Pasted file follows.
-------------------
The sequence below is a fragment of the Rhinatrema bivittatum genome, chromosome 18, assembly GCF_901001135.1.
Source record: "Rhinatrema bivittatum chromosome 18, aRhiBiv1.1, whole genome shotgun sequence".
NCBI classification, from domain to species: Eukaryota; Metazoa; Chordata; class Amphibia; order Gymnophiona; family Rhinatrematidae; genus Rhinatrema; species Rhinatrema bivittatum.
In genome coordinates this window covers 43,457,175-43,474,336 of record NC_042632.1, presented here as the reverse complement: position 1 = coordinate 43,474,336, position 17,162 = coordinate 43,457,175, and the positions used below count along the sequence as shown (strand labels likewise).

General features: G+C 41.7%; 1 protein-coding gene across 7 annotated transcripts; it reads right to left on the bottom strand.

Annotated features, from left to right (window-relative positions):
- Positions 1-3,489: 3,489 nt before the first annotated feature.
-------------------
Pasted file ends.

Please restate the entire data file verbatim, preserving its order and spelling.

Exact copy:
The sequence below is a fragment of the Rhinatrema bivittatum genome, chromosome 18, assembly GCF_901001135.1.
Source record: "Rhinatrema bivittatum chromosome 18, aRhiBiv1.1, whole genome shotgun sequence".
NCBI classification, from domain to species: Eukaryota; Metazoa; Chordata; class Amphibia; order Gymnophiona; family Rhinatrematidae; genus Rhinatrema; species Rhinatrema bivittatum.
In genome coordinates this window covers 43,457,175-43,474,336 of record NC_042632.1, presented here as the reverse complement: position 1 = coordinate 43,474,336, position 17,162 = coordinate 43,457,175, and the positions used below count along the sequence as shown (strand labels likewise).

General features: G+C 41.7%; 1 protein-coding gene across 7 annotated transcripts; it reads right to left on the bottom strand.

Annotated features, from left to right (window-relative positions):
- Positions 1-3,489: 3,489 nt before the first annotated feature.